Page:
.....Advertisement.....
.....Advertisement.....

Lincoln National Bank is the granddaddy of Lincoln Days' donors

-A A +A

Lincoln Days: A weekend for food, fun and friends

By Linda Ireland

The 38th annual Lincoln Days Celebration goes into full swing Saturday in downtown Hodgenville. The festival is the culmination of a year of planning that began as soon as the 2009 version ended.

The theme is “Made in Kentucky” " a nod to native son Abraham Lincoln and the festival itself.

The event wasn’t always held in October. In the early years, about 1972 (before the festival was chartered), it was on Feb. 12 " Abraham Lincoln’s birthday.

“A lot of the old-timers jumped in and got it going,” said A.G. Back, CEO of Lincoln National Bank, and one of the original planners. “There were many people involved.”

Sometimes the weather was good in February " other times, not so good.

“Some of the (early festivals) were miserable,” Back said. “It was so cold, the valves would stick on the instruments (of the marching band).”

But the iffy weather didn’t dampen the spirits of those early organizers, according to Back. Businesses and individuals came up with the funding to keep the event entertaining.

“Even in February, we drew crowds,” Back said. “Now it’s more competitive. Every community has some type of festival " Sonora, Upton, Ham Days, Sorghum Days ….”

Despite the competition from surrounding festivals, Hodgenville’s celebration was unique. No other community could bank on the Lincoln Birthplace connection.

Back saw the festival as a way to grow the community and he wanted the bank to become synonymous with that effort.

“What’s the main thing we’ve got around LaRue County?” Back asked. “Lincoln.”

Charlie Setters, who has been on the Lincoln Days Board for about 15 years, saidLincoln National has contributed financially to the festival since the beginning and was the first business to sign on as a corporate sponsor. It also sponsored the art show for many years.

“Lincoln National led the way but others followed,” Setters said. “It speaks highly of that industry that they care about local events.”

Besides financial contributions from the bank, many of the bank’s employees participate in the festival, said Doc Meredith, president of Lincoln National and Back’s grandson.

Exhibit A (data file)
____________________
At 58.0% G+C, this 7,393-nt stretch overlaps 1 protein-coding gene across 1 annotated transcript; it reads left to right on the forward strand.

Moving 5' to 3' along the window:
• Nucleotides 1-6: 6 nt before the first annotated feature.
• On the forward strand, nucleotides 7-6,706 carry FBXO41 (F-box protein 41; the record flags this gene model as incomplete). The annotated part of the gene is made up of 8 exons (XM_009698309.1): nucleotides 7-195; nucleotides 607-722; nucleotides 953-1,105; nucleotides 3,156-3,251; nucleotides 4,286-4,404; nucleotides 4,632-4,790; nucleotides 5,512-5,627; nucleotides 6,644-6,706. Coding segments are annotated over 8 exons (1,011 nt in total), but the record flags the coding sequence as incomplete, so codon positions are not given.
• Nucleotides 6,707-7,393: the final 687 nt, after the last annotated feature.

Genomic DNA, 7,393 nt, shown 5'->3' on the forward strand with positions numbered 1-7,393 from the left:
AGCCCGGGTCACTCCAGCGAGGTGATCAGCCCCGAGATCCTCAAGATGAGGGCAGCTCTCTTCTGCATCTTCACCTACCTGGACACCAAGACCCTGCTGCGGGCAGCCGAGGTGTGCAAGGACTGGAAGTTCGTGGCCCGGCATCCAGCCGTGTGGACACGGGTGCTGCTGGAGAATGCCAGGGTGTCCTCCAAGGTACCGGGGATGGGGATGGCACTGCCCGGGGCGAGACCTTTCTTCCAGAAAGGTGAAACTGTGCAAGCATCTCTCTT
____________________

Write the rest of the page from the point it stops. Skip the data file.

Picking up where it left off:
“We’ve got a young energetic group,” Meredith said. “They started working on the float for the parade (last week).”

Meredith provided the farm wagon for the float and a space for the volunteers to work. The theme is “Lincoln: Past, Present, Future.”

Last year’s “One Nation, One Man, One Bank” won the award for Most Beautiful Float, said Meredith. It featured a “Rocking Abe” with Nick Yount portraying Lincoln.

As the festival has expanded, adding new events and paying premiums to winners of contests, so has the need for sponsors. Local businesses foot most of the bill, Setters said, although last year’s economic woes stifled some long-time donors.

“The lack of sponsorship means having events or having to shuffle priorities or downgrade the level of what we are able to accomplish,” said Lincoln Days President Jeffrey Hughes. “Last year two of our contributors canceled or reduced their sponsorship and we were forced to reduce or suspend awards to participants.”

Other businesses, like Lincoln National, “stepped up” their support, Setters said. This year, for instance, Bluegrass Cellular is a major sponsor, providing a stage for performers on Lincoln Square. Others include CUB Bank, Magnolia Bank, Sunrise Manor, Fort Knox Federal Credit Union, the City of Hodgenville and LaRue Fiscal Court. 

The festival gains new supporters each year " sometimes from newcomers to the community " such as Campbellsville University, Snap Fitness, IMI and Lincoln Parkway Pharmacy.

Back and Meredith are committed to future support of the festival.

“It’s a vital part of LaRue County,” Back said.

“There’s no reason why it should decline,” Meredith added. “It’s a good, local community event and that’s what we’re about.”